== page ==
This past week has seen the appointment of two of the most visible roles in the UK.
On Thursday, news broke of Tony Hall being made BBC Director General; coming less than a day after the announcement that Chelsea had brought in Rafa Benitez as the football club’s new interim manager (although it is hard to conceive what constitutes a ‘permanent’ placement at Stamford Bridge).
There can be no doubt that these are high-profile posts, helming two long-standing, world-famous British institutions. The prestige is obvious but then so are the challenges.
From the outset, both men will come under intense scrutiny. They are joining their respective employers at a difficult time. The BBC is subject to an ongoing inquiry following widespread criticism over the Newsnight controversy. Chelsea, meanwhile, have stumbled of late, finding themselves off the pace domestically and in the Champions League.
Both jobs, therefore, will share a remit to stabilise, to rebuild, to do better.
These are high-stakes roles, and the pressure won’t be alleviated by the fact that both men’s predecessors found their gangplank had a very short stop. George Entwistle lasted 54 days as the BBC’s previous Director General, whereas Roberto Di Matteo was sacked from the Chelsea job after just 42 games.
It is leadership on the world stage. Success in either role would bring much glory and decoration. Failure, however, will be equally as exposed. Dissected in the press, analysed by bloggers, ridiculed on Twitter.
So would it be fair to call either role a poisoned chalice? Perhaps not. For a start, you only need look at the severance packages of Entwistle and Chelsea managers past to see that the big risks are not without big rewards. Moving away from compensation, these are two of the biggest jobs in the country – the desire for any ambitious individual to take their shot at it is completely understandable.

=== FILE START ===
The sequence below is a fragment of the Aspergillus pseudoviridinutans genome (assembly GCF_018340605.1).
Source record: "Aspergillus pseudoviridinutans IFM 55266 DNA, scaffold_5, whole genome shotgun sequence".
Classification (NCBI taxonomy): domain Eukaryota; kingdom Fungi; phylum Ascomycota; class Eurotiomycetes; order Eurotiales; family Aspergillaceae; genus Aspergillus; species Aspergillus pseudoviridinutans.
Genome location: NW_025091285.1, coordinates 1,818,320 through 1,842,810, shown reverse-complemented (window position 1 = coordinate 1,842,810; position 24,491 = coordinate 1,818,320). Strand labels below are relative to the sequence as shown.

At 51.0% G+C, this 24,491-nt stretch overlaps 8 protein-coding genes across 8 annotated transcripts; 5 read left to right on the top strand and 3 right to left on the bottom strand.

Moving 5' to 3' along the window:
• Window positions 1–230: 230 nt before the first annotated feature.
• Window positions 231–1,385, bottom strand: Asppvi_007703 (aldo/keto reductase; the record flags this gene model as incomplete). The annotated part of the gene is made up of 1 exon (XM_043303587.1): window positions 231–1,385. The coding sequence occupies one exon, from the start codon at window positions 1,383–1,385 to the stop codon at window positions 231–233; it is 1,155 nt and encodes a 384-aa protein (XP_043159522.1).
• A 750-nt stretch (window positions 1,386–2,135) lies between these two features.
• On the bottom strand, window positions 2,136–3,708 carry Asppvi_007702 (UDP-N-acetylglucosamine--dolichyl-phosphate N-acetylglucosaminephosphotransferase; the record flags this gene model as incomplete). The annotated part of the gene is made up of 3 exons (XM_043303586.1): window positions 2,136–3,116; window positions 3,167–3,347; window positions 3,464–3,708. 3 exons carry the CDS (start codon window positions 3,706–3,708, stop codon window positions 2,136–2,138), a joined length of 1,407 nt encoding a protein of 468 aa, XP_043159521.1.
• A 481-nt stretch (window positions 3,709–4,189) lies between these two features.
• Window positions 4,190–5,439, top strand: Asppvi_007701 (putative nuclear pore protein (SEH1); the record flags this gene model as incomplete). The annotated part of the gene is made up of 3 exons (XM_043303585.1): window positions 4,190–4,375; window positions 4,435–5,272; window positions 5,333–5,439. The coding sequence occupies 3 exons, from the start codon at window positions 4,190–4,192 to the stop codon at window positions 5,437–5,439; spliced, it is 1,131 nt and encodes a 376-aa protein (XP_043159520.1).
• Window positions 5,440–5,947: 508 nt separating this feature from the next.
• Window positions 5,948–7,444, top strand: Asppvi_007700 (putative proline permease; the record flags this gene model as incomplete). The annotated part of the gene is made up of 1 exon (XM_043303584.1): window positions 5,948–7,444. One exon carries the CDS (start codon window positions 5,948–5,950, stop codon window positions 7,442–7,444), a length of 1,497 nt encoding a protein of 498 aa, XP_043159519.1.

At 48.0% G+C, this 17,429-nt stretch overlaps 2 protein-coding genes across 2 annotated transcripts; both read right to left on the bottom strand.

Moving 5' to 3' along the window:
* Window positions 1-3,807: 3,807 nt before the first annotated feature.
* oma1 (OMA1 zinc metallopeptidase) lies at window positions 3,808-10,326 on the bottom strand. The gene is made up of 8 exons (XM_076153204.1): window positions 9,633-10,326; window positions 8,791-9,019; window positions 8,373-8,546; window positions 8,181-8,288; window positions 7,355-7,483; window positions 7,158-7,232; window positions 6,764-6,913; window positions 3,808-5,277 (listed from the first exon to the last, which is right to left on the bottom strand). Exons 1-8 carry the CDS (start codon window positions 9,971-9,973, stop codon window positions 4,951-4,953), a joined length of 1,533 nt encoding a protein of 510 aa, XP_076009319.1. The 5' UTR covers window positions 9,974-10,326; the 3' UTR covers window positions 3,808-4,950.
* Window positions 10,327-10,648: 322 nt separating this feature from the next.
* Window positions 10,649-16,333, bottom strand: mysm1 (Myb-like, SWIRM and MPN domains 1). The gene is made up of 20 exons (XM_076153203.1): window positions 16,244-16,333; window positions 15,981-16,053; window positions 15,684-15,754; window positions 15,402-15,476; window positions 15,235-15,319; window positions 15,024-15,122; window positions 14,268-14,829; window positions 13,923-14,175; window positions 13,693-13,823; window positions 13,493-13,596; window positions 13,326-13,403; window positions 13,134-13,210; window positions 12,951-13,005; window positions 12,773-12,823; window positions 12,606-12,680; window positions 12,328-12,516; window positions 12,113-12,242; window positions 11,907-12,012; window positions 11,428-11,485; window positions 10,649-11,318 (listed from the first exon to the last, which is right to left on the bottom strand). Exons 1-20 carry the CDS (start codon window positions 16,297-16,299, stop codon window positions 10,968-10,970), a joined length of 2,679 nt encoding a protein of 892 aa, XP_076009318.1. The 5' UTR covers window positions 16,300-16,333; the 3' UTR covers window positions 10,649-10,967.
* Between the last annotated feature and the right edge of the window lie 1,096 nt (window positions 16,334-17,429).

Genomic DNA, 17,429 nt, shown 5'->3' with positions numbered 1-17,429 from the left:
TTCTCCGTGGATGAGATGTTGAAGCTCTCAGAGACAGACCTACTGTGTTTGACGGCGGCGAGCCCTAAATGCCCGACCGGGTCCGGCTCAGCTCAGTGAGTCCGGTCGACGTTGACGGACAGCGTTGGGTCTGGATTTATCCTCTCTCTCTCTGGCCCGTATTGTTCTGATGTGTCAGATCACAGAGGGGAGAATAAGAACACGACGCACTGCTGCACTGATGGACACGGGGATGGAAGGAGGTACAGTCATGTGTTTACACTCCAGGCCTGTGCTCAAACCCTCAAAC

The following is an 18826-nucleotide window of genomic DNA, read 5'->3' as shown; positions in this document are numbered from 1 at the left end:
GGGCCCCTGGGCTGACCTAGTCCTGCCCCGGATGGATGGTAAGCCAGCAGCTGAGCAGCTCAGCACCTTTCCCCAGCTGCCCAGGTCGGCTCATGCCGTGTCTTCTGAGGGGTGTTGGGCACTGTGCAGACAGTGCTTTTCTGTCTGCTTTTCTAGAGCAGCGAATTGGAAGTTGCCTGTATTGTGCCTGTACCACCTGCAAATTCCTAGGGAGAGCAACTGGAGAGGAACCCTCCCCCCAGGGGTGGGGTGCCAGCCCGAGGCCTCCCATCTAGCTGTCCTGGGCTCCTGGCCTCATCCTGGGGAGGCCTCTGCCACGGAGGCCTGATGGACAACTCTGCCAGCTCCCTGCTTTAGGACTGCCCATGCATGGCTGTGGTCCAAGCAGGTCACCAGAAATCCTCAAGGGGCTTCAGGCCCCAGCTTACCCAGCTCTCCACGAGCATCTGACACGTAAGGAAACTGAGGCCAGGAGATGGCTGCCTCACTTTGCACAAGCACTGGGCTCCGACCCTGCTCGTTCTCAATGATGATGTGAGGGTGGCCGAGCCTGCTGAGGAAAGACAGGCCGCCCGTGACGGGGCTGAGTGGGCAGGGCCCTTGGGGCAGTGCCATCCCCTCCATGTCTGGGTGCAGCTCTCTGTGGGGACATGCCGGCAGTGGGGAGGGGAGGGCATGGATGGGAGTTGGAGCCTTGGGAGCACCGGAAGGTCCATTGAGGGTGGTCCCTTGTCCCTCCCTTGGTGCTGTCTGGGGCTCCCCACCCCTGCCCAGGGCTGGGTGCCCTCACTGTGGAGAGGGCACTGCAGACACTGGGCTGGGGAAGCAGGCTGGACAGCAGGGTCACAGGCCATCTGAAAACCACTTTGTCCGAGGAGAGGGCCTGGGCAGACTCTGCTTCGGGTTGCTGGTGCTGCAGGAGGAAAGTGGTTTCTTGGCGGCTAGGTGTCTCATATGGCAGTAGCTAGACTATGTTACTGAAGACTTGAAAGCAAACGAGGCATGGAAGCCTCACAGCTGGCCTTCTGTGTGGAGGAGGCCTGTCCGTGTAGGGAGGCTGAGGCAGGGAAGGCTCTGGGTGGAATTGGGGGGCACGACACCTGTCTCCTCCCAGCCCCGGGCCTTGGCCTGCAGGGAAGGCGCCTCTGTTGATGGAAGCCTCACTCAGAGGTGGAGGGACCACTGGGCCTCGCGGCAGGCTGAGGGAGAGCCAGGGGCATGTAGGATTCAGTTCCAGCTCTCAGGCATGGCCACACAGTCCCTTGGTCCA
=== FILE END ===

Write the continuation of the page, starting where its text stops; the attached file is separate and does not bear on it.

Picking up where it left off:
But what about the tough leadership jobs that exist outside of the spotlight? What attracts people to join a business in trouble when failure doesn’t mean a pay-off, but an indelible stain on the CV?
It is, after all, commonplace for a business in turnaround to replace the CEO. So to whom does this task appeal?
In business the emphasis, inescapably, is on growth. Bigger profits, larger budgets, greater headcount, more offices. Success is almost always measured against size. It is easy to assume, then, that business leaders have the same motivations when it comes to their own careers.
Yet, there are many CEOs out there who see no challenge in joining a business already on an upward trajectory. Who aren’t all about world-conquering, competition-toppling growth strategies. Instead, these are individuals with a stellar track record of doing what is, arguably, a harder job – entering an organisation on the ropes and getting it back fighting again.
Indeed, I suspect these people share some qualities with Tony Hall and Rafa Benitez. Ambition for themselves, conviction in their ability and an absolute belief in the potential of the business.
Emma Brown, Head of Research, Intramezzo Ltd
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